Photo by Mona Mirpour
Jackpot is a series in which we highlight a variety of students and their interesting lives. Every story highlights a different student, whom we’ve selected at random. This week, we talked to Casey Fernhout, a sophomore political science major and aspiring veterinarian who opened up about her mental health.
When sophomore Casey Fernhout was in first grade, her YMCA counselor passed away from cancer. As any child would, she felt sad. She grieved. But Fernhout had always been a little different, she said, and this introduction to death took hold of her differently, too.
The loss manifested itself in her anxiety. She began to think about life and death constantly, long after her counselor passed away.
“I have to say that it was almost like I was going through a grieving process,” Fernhout said. “Like I was grieving the loss of someone I had yet to really lose. There was that YMCA worker, but I don’t even remember his name. I would grieve the loss of family members who probably aren’t going to die, God willing, for another 20, 30, 40 years. Then I would cry for my own impending doom, and I would just grieve that loss.”
Fernhout has struggled with anxiety, social anxiety, bouts of obsessive-compulsive disorder and major depressive disorder throughout her life. When she was younger, she was put on antipsychotics because she was hearing voices in her head.
In reality, Fernhout just had overwhelming worries. As other six-year-olds were running around and playing with friends, her antipsychotics made her sleep too often, and she continued having her existential thoughts.
“People always said I was a deep thinker, but I was just a kid with a bunch of worries,” Fernhout said. “Like, what’s the meaning of life? What’s the purpose of life? What’s after death? I could think about it ’til I was crazy.”
Now, Fernhout is on medication that slows her thoughts down and makes the anxiety easier to cope with. She is a political science major, vice president of Animal Welfare, a member of TU Secular Alliance and a shadow of current Eco Allies officers, planning to become one when a position opens up. Fernhout said keeping busy helps her cope, as she feels like she is doing something with her time and giving purpose to her life.
This summer, however, was a different story. She said she had ignored the signs that something was wrong with her medication, and once she had nothing to occupy herself with, her mental health declined.
“Let’s say we go from college life where we always have an appointment with someone. We always have to be somewhere. We always have to get something done until summer vacation, where it’s just me,” Fernhout said. “Nobody’s telling me what to do. Nobody’s saying I have to do something. I just watch the clock go by, and that causes a lot of stress for me.”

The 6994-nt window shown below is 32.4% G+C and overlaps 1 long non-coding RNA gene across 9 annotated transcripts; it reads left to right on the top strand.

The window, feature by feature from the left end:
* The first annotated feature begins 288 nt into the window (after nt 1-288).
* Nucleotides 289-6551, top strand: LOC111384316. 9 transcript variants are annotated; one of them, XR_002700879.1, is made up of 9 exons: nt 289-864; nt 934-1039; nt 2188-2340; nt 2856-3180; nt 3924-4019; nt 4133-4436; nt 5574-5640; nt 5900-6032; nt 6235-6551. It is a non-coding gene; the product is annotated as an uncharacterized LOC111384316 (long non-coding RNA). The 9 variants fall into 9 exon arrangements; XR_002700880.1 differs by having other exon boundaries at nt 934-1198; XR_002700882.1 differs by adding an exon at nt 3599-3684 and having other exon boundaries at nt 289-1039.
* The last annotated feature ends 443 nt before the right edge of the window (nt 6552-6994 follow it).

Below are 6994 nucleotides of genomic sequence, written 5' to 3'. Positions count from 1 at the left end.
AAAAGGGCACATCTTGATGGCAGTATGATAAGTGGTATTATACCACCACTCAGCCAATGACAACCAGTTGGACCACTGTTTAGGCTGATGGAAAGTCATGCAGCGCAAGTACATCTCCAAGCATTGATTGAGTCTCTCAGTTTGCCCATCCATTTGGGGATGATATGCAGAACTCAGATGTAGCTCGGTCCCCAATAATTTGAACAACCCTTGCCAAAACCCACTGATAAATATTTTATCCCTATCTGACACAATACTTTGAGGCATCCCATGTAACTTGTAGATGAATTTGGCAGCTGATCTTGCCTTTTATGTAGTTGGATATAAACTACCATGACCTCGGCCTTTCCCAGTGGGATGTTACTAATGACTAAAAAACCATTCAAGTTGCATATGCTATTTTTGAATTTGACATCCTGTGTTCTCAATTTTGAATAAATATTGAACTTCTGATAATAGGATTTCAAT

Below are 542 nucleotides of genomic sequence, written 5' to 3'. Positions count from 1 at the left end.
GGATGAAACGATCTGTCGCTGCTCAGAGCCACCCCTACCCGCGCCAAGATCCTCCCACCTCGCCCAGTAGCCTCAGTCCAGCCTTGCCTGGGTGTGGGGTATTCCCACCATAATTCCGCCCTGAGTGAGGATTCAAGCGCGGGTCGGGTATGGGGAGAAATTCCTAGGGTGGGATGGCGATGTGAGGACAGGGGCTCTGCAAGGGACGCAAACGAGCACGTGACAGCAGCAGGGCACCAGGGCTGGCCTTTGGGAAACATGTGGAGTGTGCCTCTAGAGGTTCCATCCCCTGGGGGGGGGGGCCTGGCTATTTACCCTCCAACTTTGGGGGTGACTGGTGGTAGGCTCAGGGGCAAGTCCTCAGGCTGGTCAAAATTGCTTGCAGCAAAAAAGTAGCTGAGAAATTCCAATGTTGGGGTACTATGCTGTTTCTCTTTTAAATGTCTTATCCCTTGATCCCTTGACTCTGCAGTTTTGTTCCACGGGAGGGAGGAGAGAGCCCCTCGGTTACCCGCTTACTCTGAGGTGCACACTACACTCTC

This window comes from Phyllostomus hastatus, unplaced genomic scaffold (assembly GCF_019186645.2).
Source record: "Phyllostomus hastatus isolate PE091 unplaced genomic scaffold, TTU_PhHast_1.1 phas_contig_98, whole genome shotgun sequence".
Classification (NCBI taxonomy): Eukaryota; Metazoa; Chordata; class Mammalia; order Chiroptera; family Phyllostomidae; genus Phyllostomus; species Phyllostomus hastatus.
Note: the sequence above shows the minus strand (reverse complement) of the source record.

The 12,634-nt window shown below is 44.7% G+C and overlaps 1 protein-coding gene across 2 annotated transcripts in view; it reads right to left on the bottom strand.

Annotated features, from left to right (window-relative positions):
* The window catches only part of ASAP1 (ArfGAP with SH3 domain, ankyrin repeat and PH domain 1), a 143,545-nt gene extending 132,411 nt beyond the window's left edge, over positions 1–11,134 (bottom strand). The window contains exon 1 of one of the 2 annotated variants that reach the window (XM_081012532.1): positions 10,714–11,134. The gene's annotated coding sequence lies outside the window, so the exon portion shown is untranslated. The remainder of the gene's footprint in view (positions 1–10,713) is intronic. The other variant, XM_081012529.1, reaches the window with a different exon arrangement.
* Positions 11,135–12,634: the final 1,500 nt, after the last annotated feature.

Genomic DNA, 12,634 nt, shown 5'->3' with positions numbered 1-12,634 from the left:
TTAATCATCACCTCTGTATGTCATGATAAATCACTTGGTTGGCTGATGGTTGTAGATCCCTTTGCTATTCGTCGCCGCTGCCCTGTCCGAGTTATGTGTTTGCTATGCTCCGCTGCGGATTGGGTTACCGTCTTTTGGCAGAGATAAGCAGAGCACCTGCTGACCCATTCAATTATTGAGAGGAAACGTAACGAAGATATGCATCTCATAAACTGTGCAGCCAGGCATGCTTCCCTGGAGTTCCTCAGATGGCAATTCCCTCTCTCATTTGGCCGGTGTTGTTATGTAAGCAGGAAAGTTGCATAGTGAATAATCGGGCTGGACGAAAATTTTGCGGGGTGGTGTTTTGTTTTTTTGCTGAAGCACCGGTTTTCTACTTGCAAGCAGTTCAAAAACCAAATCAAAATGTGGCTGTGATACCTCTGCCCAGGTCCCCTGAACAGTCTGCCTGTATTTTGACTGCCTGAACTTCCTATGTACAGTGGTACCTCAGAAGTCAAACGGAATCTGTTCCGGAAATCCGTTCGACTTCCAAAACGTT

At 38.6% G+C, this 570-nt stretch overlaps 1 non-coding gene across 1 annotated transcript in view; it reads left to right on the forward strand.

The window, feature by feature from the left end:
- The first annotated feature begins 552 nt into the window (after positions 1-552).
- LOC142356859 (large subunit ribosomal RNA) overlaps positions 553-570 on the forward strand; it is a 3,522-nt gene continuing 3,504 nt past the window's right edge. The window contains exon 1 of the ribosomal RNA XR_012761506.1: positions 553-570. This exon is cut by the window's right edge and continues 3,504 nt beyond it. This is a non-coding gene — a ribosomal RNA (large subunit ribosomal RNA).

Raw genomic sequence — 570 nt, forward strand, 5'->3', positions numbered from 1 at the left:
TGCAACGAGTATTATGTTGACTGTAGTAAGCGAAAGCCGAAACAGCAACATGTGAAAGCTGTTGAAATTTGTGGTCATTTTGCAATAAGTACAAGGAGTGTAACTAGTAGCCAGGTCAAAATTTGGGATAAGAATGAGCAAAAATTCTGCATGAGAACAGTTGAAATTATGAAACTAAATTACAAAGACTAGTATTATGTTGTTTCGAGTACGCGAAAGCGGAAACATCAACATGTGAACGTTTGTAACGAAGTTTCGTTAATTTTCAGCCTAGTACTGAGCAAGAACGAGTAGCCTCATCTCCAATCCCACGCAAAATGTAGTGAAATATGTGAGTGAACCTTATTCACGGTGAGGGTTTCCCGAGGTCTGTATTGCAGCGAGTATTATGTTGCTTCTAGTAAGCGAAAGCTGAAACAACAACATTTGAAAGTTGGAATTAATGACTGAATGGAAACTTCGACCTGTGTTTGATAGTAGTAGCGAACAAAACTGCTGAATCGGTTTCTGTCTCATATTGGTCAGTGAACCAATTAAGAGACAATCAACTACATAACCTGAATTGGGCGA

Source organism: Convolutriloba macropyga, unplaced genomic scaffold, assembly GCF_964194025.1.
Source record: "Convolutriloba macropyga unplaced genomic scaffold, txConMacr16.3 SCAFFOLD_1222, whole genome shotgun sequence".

After Fernhout got back on track with her medication this summer, she was able to shadow her family’s veterinarian to give her experience in a field she wants to enter in the future. After Trinity, she wants to go to veterinary school with an end goal of being a conservation veterinarian, a career that will always give her something to do. Something to contribute. Something to focus on.
“I’ve always been pretty ambitious with things like that,” Fernhout said. “I’ve always wanted to do something that had a lot of meaning. I never wanted to work at a desk job. For some people, that works, and they’re fine with it. They’re happy with it, but for me, I would just fall into a deep depression. My philosophy in life is that the purpose of life is just to leave some positive impact, whether it be something small or something big.”
Fernhout has already begun her positive impact on the world, notably a book she wrote her senior year of high school. As part of her Independent Study Mentorship class, she worked with James Roberts, a retired Trinity neuroscience professor, to research the stigma surrounding mental health.
Naming bipolar disorder and schizophrenia as examples of the mental health conditions she researched, Fernhout said writing the book helped her realize the stigma with which she regarded her own mental health. From a young age, she remembers experiencing stigma firsthand.
“I never really fit in,” Fernhout said. “I don’t think anybody did when they were going through puberty, but just the way I was, the way I acted, the way I did things was a bit more odd than most kids. I was obsessive with some things. For example, I would draw the same thing over and over in middle school. Of course, I got bullied for it. I even got bullied by some of the teachers for it because it was such a weird thing to do. But now, I think it’s just me.”
Despite all of her struggles with anxiety and its effects on her life, Fernhout is determined to rise above by taking care of herself and finding purpose in her life.
The thoughts about life and death remain, she said, but she is coping like never before.
“Currently, the person I am now with the medicine I take, I am happy, I enjoy life, I have meaning, and I really just am taking it step by step, a day at a time.”